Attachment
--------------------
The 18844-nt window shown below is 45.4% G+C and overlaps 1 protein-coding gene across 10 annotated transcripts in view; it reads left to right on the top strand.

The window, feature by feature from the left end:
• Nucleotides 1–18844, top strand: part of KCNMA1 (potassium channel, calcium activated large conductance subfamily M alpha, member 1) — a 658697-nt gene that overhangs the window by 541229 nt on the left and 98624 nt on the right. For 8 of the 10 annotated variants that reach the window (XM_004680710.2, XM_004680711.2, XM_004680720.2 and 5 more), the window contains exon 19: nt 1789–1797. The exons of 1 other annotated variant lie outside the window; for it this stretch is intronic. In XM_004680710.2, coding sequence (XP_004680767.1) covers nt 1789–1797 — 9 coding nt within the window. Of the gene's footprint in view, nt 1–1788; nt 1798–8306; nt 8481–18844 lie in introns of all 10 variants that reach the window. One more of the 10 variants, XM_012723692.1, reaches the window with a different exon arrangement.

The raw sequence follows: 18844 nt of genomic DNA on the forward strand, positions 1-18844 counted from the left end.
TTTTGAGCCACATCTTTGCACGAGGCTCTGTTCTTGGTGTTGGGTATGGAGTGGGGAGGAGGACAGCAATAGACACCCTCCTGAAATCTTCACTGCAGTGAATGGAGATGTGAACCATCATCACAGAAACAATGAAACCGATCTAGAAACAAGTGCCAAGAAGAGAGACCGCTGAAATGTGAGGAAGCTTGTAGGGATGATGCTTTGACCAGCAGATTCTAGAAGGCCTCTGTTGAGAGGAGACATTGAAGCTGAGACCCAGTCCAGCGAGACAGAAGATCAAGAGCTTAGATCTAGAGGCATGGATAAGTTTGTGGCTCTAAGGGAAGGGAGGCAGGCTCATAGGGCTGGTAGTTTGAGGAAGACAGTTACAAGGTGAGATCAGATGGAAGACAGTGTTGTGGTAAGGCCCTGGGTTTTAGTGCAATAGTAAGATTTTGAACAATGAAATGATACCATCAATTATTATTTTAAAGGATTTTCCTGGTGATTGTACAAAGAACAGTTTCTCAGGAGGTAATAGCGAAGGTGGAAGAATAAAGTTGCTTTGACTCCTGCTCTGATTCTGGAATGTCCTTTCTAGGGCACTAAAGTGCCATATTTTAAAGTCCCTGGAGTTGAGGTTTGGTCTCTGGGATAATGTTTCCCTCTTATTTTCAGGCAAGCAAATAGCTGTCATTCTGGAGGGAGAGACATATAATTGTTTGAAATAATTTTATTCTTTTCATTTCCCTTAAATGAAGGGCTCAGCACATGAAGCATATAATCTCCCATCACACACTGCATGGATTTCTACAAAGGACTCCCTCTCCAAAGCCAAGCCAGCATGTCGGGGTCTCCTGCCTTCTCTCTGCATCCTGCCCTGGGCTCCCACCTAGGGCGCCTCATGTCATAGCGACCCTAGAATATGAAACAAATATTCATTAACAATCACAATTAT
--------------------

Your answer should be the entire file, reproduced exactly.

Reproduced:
The 18844-nt window shown below is 45.4% G+C and overlaps 1 protein-coding gene across 10 annotated transcripts in view; it reads left to right on the top strand.

The window, feature by feature from the left end:
• Nucleotides 1–18844, top strand: part of KCNMA1 (potassium channel, calcium activated large conductance subfamily M alpha, member 1) — a 658697-nt gene that overhangs the window by 541229 nt on the left and 98624 nt on the right. For 8 of the 10 annotated variants that reach the window (XM_004680710.2, XM_004680711.2, XM_004680720.2 and 5 more), the window contains exon 19: nt 1789–1797. The exons of 1 other annotated variant lie outside the window; for it this stretch is intronic. In XM_004680710.2, coding sequence (XP_004680767.1) covers nt 1789–1797 — 9 coding nt within the window. Of the gene's footprint in view, nt 1–1788; nt 1798–8306; nt 8481–18844 lie in introns of all 10 variants that reach the window. One more of the 10 variants, XM_012723692.1, reaches the window with a different exon arrangement.

The raw sequence follows: 18844 nt of genomic DNA on the forward strand, positions 1-18844 counted from the left end.
TTTTGAGCCACATCTTTGCACGAGGCTCTGTTCTTGGTGTTGGGTATGGAGTGGGGAGGAGGACAGCAATAGACACCCTCCTGAAATCTTCACTGCAGTGAATGGAGATGTGAACCATCATCACAGAAACAATGAAACCGATCTAGAAACAAGTGCCAAGAAGAGAGACCGCTGAAATGTGAGGAAGCTTGTAGGGATGATGCTTTGACCAGCAGATTCTAGAAGGCCTCTGTTGAGAGGAGACATTGAAGCTGAGACCCAGTCCAGCGAGACAGAAGATCAAGAGCTTAGATCTAGAGGCATGGATAAGTTTGTGGCTCTAAGGGAAGGGAGGCAGGCTCATAGGGCTGGTAGTTTGAGGAAGACAGTTACAAGGTGAGATCAGATGGAAGACAGTGTTGTGGTAAGGCCCTGGGTTTTAGTGCAATAGTAAGATTTTGAACAATGAAATGATACCATCAATTATTATTTTAAAGGATTTTCCTGGTGATTGTACAAAGAACAGTTTCTCAGGAGGTAATAGCGAAGGTGGAAGAATAAAGTTGCTTTGACTCCTGCTCTGATTCTGGAATGTCCTTTCTAGGGCACTAAAGTGCCATATTTTAAAGTCCCTGGAGTTGAGGTTTGGTCTCTGGGATAATGTTTCCCTCTTATTTTCAGGCAAGCAAATAGCTGTCATTCTGGAGGGAGAGACATATAATTGTTTGAAATAATTTTATTCTTTTCATTTCCCTTAAATGAAGGGCTCAGCACATGAAGCATATAATCTCCCATCACACACTGCATGGATTTCTACAAAGGACTCCCTCTCCAAAGCCAAGCCAGCATGTCGGGGTCTCCTGCCTTCTCTCTGCATCCTGCCCTGGGCTCCCACCTAGGGCGCCTCATGTCATAGCGACCCTAGAATATGAAACAAATATTCATTAACAATCACAATTAT